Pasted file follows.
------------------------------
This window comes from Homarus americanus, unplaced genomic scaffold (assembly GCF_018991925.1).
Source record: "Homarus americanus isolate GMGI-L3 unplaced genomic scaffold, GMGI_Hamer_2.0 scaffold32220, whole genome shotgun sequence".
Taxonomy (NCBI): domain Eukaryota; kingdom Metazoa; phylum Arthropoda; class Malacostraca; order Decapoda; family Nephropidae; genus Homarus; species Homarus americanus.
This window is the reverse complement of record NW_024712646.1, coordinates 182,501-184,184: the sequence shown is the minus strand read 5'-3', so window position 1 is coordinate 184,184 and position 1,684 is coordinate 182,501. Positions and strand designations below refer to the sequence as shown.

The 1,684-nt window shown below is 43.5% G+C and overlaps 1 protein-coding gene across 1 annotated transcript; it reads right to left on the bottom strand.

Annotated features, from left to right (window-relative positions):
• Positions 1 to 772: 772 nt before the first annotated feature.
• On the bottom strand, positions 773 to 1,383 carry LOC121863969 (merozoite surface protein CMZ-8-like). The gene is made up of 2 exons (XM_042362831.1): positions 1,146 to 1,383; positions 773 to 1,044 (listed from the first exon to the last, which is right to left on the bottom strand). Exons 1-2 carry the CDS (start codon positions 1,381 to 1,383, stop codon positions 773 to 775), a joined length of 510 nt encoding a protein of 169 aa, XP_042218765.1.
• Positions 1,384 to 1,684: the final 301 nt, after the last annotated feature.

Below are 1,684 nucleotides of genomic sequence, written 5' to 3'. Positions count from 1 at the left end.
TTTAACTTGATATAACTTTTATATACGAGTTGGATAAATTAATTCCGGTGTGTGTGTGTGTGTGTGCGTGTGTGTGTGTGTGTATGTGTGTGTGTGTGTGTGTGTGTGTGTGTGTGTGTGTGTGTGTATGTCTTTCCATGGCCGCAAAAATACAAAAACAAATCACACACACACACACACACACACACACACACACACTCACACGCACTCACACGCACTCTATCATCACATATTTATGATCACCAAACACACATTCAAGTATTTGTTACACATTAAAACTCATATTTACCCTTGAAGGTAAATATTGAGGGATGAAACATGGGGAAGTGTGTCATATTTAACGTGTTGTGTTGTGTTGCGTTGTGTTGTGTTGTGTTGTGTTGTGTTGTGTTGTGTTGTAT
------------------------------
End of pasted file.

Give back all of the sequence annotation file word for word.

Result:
This window comes from Homarus americanus, unplaced genomic scaffold (assembly GCF_018991925.1).
Source record: "Homarus americanus isolate GMGI-L3 unplaced genomic scaffold, GMGI_Hamer_2.0 scaffold32220, whole genome shotgun sequence".
Taxonomy (NCBI): domain Eukaryota; kingdom Metazoa; phylum Arthropoda; class Malacostraca; order Decapoda; family Nephropidae; genus Homarus; species Homarus americanus.
This window is the reverse complement of record NW_024712646.1, coordinates 182,501-184,184: the sequence shown is the minus strand read 5'-3', so window position 1 is coordinate 184,184 and position 1,684 is coordinate 182,501. Positions and strand designations below refer to the sequence as shown.

The 1,684-nt window shown below is 43.5% G+C and overlaps 1 protein-coding gene across 1 annotated transcript; it reads right to left on the bottom strand.

Annotated features, from left to right (window-relative positions):
• Positions 1 to 772: 772 nt before the first annotated feature.
• On the bottom strand, positions 773 to 1,383 carry LOC121863969 (merozoite surface protein CMZ-8-like). The gene is made up of 2 exons (XM_042362831.1): positions 1,146 to 1,383; positions 773 to 1,044 (listed from the first exon to the last, which is right to left on the bottom strand). Exons 1-2 carry the CDS (start codon positions 1,381 to 1,383, stop codon positions 773 to 775), a joined length of 510 nt encoding a protein of 169 aa, XP_042218765.1.
• Positions 1,384 to 1,684: the final 301 nt, after the last annotated feature.

Below are 1,684 nucleotides of genomic sequence, written 5' to 3'. Positions count from 1 at the left end.
TTTAACTTGATATAACTTTTATATACGAGTTGGATAAATTAATTCCGGTGTGTGTGTGTGTGTGTGCGTGTGTGTGTGTGTGTATGTGTGTGTGTGTGTGTGTGTGTGTGTGTGTGTGTGTGTGTGTATGTCTTTCCATGGCCGCAAAAATACAAAAACAAATCACACACACACACACACACACACACACACACACACTCACACGCACTCACACGCACTCTATCATCACATATTTATGATCACCAAACACACATTCAAGTATTTGTTACACATTAAAACTCATATTTACCCTTGAAGGTAAATATTGAGGGATGAAACATGGGGAAGTGTGTCATATTTAACGTGTTGTGTTGTGTTGCGTTGTGTTGTGTTGTGTTGTGTTGTGTTGTGTTGTGTTGTAT